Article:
Cartograms are maps where the sizes of territories (countries, say) are proportional not to the surface area of their real-world counterparts, but rather to the value of some other attribute, like population or GDP or incidence of malaria. You can see lots of really wonderful examples on the Worldmapper website. That includes a few agricultural variables and some forestry stuff. Here’s an example of the former, net imports of vegetables by $ value.
As I said earlier in connection with Gapminder, wouldn’t it be great to be able to produce cartograms from FAOSTAT data? Or what about from the data in SINGER? Well actually that shouldn’t be all that difficult, the code for making your own cartograms is available, according to Worldmapper’s FAQ. Any volunteers?
Cartogram © Copyright 2006 SASI Group (University of Sheffield) and Mark Newman (University of Michigan), reproduced by permission. Worldmapper is at: www.worldmapper.org
Predicting the effects of climate change on biodiversity is very much a growth industry, and understandably so. I’ve contributed to it myself (together with lots of friends), as I immodestly noted here in a previous posting. Many studies have predicted drastic increases in rates of extinctions, but then, why have so few species gone extinct during the past 2.5 millions years of recurring ice ages? This “Quaternary conundrum” is addressed in a new paper announced, and available for downloading, here. The conclusion of the 19 co-authors is that current approaches do not adequately take into account the factors which allow species to persist when conditions change for the worse. They make eight recommendations for improving predictions, ranging from better models to better validation of model results. Well worth reading.
Yesterday’s post about Google and Yahoo Groups reminded me that I had planned to mention PestNet in this forum at some stage. “PestNet is an email network that helps people in the Pacific and South East Asia obtain rapid advice and information on plant protection, including quarantine.” The way it works is that you just send in your query by email, preferably with some photos attached, and, after moderation by dedicated and knowledgeable volunteers, your question is posted to all PestNet members (via a Yahoo Group). You can ask for help in identifying a pest or symptoms, or for advice on how to deal with a particular problem, anything to do with plant protection (which is interpreted pretty broadly). If anyone has an answer – and there are hundreds of PestNet members, so the chances are good that someone somewhere will know something that will be of help – they write back, and you’re hopefully on your way to a solution. I believe there is a similar service, which is completely free by the way, for the Caribbean and plans for something in Africa. I think it’s a really wonderful way of sharing knowledge in a very focused way. I wonder if something similar would be useful in plant genetic resources?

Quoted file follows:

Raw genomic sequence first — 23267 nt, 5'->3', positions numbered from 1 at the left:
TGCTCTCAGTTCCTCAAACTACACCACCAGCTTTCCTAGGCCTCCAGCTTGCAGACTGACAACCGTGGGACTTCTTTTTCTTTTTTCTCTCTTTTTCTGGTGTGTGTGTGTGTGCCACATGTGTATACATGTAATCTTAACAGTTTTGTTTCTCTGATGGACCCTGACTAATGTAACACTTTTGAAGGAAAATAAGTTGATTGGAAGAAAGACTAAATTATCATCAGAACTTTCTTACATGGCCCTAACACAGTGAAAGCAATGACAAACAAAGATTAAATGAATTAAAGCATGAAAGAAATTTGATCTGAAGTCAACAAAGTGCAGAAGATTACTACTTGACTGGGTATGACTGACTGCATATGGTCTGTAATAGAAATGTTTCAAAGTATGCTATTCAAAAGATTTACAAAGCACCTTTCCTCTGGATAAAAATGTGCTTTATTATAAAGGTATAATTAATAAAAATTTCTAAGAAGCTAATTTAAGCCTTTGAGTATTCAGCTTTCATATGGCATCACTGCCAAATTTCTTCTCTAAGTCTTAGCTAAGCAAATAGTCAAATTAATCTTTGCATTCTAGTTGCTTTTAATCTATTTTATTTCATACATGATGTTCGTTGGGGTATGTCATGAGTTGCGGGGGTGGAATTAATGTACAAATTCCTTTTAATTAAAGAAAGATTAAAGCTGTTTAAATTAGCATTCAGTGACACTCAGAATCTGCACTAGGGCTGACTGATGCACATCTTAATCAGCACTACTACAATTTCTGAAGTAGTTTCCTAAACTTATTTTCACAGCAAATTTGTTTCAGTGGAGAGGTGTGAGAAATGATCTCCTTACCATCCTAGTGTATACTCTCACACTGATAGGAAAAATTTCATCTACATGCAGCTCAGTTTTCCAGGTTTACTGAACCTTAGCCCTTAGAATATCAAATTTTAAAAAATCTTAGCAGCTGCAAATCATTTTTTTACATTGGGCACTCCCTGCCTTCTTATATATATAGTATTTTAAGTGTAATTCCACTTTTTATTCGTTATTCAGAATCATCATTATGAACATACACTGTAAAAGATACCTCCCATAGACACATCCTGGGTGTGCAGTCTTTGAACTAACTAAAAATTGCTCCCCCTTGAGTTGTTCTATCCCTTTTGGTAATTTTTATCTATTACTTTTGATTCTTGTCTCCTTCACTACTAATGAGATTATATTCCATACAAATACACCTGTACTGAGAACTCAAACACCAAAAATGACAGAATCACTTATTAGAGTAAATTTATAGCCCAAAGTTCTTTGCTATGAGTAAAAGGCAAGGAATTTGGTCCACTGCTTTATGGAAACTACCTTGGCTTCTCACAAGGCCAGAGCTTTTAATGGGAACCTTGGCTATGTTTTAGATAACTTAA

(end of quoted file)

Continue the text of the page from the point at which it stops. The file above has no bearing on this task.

A bottle of brandy “distilled from the essence of the coconut flower and … matured for a minimum of two years” is going for sale for a million bucks. Talk about value adding!
I hope I can finish posting this before the battery runs out on my laptop. It’s been one long power cut after another for the past couple of days and the one we’re experiencing at the moment started more than three hours back. Anyway, I thought this piece in EurekAlert really interesting and I couldn’t wait to blog about it. There’s this rare endemic plant on Mauritius called Trochetia blackburniana, you see, and it happens to be pollinated by the equally endemic gecko Phelsuma cepediana. But this is a day gecko, which means that to avoid predators they have to spend a lot of time hiding, and their favourite place for doing that is among the spiky leaves of Pandanus shrubs. Now, I’m not sure about Mauritius, but in lots of other places around the Indian and Pacific Oceans, Pandanus is a really useful plant: the fruits are eaten, the leaves woven into mats, people recognize and maintain dozens of varieties etc etc. So here’s something else that Pandanus is important for: protecting the pollinators of a rare Mauritian endemic.
P.S. Incidentally, Trochetia blackburniana, which is in the Malvaceae, seems to be one of the very few species of plants with coloured nectar.
Correction: Trochetia is actually in the Sterculiaceae. Apologies. Please read the comments for more interesting stuff on this genus.